Education

UC postpones vote on raising tuition — again

In this Oct. 27, 2015, file photo, Janet Napolitano, president of the University of California, speaks at the University of California, San Diego. Napolitano calls a 3 percent tuition increase for the UC system
In this Oct. 27, 2015, file photo, Janet Napolitano, president of the University of California, speaks at the University of California, San Diego. Napolitano calls a 3 percent tuition increase for the UC system "less than we anticipated under the framework we established with the governor."
Lenny Ignelzi/AP

The University of California Board of Regents' original plans to vote Wednesday on the proposed increase of $342, or 2.7 percent, in annual tuition and fees for the 2018-19 academic year was postponed until May.

UC President Janet Napolitano said after hearing students' concerns, the governing body was "better advised to defer voting on this item until its May meeting."

A couple dozen opponents of tuition increases used the public comment portion of Wednesday morning’s University of California Regents meeting in San Francisco to tell administrators the increases would have a dire impact.

“Despite the assurances from the U.C. that middle income and low income students will be protected from the rising cost of higher education, the reality doesn’t bear that out,” said Max Lubin, a graduate student at UC Berkeley.

He was referring to comments by administrators that the 2.7 percent tuition increase would be accompanied by increases in financial aid.

“Often times I have received my financial aid a week before the week of instruction which means I have gotten evicted numerous times, I’ve been unable to pay for groceries and support myself, as a student who works two jobs to attend this university,” said Rizza Estacio, a U.C. Berkeley student.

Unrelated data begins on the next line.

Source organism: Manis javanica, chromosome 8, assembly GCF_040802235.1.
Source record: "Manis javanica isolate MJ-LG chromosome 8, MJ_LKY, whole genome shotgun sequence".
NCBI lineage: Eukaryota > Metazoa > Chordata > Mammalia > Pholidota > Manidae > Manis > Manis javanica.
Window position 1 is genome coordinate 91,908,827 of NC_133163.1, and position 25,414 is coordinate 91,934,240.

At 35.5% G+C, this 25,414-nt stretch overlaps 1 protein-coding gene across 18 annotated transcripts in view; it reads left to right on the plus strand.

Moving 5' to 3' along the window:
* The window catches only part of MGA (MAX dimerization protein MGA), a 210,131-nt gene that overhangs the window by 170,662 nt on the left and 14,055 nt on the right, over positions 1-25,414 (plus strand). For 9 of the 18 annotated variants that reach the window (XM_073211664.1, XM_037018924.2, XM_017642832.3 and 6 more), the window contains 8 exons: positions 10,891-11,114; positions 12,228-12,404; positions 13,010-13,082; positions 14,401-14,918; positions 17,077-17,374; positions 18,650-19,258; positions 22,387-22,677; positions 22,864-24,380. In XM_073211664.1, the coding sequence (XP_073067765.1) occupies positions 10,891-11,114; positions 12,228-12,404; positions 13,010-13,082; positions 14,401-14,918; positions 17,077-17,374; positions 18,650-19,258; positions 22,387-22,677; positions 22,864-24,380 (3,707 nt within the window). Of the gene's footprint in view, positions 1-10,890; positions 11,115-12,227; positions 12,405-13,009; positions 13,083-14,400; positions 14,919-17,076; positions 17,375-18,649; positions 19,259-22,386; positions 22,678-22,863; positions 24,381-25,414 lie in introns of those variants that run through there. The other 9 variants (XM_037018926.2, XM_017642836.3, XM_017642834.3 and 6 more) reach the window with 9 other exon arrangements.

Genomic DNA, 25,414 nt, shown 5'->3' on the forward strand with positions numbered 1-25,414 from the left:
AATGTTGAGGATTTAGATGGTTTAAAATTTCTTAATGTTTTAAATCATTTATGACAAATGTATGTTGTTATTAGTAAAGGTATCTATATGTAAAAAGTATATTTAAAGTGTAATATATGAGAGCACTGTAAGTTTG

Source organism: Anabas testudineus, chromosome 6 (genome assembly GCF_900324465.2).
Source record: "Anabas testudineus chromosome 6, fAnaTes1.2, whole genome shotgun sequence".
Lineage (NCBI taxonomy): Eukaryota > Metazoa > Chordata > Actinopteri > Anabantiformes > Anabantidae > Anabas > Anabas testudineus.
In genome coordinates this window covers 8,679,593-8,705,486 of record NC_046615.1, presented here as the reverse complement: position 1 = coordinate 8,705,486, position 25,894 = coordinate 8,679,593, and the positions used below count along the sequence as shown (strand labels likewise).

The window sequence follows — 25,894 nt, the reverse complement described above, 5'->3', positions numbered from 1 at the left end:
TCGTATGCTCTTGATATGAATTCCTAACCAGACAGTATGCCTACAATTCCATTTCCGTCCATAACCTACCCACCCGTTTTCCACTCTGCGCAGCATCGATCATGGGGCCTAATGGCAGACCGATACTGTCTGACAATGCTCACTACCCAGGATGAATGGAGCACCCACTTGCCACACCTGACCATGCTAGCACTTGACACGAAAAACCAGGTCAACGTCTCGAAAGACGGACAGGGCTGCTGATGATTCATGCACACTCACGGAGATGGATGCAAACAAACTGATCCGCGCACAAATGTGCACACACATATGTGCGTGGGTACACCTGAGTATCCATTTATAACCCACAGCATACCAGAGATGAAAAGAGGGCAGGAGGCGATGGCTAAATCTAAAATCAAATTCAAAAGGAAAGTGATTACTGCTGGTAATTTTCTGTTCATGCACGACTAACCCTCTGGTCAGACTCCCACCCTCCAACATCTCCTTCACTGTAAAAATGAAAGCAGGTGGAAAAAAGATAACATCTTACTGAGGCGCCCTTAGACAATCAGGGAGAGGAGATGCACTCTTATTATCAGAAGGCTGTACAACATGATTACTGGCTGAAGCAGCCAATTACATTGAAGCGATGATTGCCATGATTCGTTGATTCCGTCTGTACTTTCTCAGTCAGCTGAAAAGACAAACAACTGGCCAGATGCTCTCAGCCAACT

Increasing tax revenue is leading to stable finances for the state but the U.C. students who spoke to administrators described situations in which rising living costs are putting many students in situations of financial crisis that would make it hard to absorb the tuition increase.

“I don’t receive any financial aid… while $342 may seem like a drop in the bucket to many, it means a lot to me; $342 is a semester of textbooks, or three months of groceries, or two round trip plane tickets to go home for winter break and spring break,” said Kylie Murdock, a U.C. Berkeley student.

While students voiced their opposition to the increases, several said they wanted to work with university administrators to obtain more state funding to avoid the hikes.

Several called on regents to delay the decision until March. U.C. Regents Chair George Kieffer said the increases would be considered in the late afternoon on Wednesday.

The University of California is proposing to raise tuition at its 10 campuses for the second consecutive year, a move it says will compensate for state funding cuts at a time of record-high enrollment.

Many students have vocally opposed the increase saying higher tuition puts too much burden on students already struggling to pay for their educations.

If approved, the cost for California residents who currently pay $12,630 in tuition and fees would increase to $12,972. Out-of-state students would pay an additional $978, or an increase of 3.5 percent, bringing their total for annual tuition and fees to $28,992.

The regents approved a similar increase last January, which was the first tuition hike since 2011.

Earlier this month, Gov. Jerry Brown proposed a 3 percent increase in base funding for the UC system in his 2018-19 budget plan, down from a 4 percent increase in previous years, and urged university officials to "live within their means."

Napolitano called the 3 percent increase "less than we anticipated under the framework we established with the governor." She said in a statement the UC was committed to its plan to add 2,000 California undergraduates and 500 graduate students in fall 2018.

"The campuses have asked for this increase because they need it at a time when California undergraduate enrollment is at an all-time high," UC spokeswoman Claire Doan said. The additional revenue from tuition hikes would go toward hiring more faculty members, creating new courses and funding additional mental health services.

Doan said increased financial aid would cover the higher costs for roughly 100,000 students, more than half of the system's 180,000 California resident undergraduates, who already pay no tuition.

The UC Student Association has collected nearly 3,000 signatures in an online petition titled, "Stop the UC Tuition Hike," said student organizer Maxwell Lubin. The petition says, "As UC students, we demand that the regents stop the tuition hike, and that the California legislature fully fund the UC system."

This story has been updated.